As a state we need to take one small step to help students living in poverty. Currently, our state punishes these students by using a funding formula not used anywhere else in the country. Under Maine’s current formula, which provides state dollars to local schools, schools are penalized by the state for receiving federal Title I funds.
Title I Funds
Title I funds are provided through the U.S. Department of Education to “school districts to improve educational programs in schools with high concentrations of students from low-income families.” In 2012-2013, Maine schools received more than $40 million in Title I funds from the federal government. Yet our current state funding formula “offsets” these funds by subtracting them from the funding the state provides to those qualifying districts.
The Impact of the “Offset”
The offset impacts school districts statewide and is detailed in a new report, prepared by the MEA. Students in poverty fall behind when the state “offsets” the funds simply because a school district has students in poverty and can access supplemental federal funds. Those federal funds are intended to provide specialized programs and services to our neediest children. This scenario largely eliminates the intended benefit of the Title I program for poor school districts and disadvantaged students.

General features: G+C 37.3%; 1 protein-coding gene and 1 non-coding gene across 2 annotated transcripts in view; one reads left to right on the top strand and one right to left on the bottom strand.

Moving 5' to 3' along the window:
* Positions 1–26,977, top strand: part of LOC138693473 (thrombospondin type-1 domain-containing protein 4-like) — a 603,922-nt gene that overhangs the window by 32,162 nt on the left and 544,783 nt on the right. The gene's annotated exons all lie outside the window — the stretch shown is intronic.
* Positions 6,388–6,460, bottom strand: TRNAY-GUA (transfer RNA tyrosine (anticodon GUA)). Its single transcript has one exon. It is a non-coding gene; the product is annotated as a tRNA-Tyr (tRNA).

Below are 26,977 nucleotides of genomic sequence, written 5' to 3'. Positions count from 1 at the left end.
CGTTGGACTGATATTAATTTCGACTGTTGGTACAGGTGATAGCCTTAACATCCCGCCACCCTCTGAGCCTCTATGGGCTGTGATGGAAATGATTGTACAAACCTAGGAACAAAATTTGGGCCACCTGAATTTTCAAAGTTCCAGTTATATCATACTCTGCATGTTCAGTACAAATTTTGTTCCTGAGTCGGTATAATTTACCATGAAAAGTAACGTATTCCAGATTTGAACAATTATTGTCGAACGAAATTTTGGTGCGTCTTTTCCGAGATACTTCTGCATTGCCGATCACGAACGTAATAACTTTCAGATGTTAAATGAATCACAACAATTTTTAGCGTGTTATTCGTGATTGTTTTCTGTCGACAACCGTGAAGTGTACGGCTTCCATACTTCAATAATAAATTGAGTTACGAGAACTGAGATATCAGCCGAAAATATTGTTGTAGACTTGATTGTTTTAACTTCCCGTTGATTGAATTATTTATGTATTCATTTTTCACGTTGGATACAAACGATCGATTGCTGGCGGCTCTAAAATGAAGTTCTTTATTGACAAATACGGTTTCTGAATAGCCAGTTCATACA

The current system of cutting state subsidy for the schools that receive Title I funds hurts poor students in every corner of Maine—from the rolling fields of Aroostook to the rocky coast of Washington County to the streets of Cumberland County. In fact, 80% of the schools that received an “F” in the Governor’s letter grade system were Title I schools.
Elected leaders in Augusta must step up to the challenge and make sure every student in the state is put first and has access to a top-notch education, regardless of zip code. The first step is to let schools keep their much needed Title I funds without hurting the communities that are eligible to receive these funds.
How You Can Help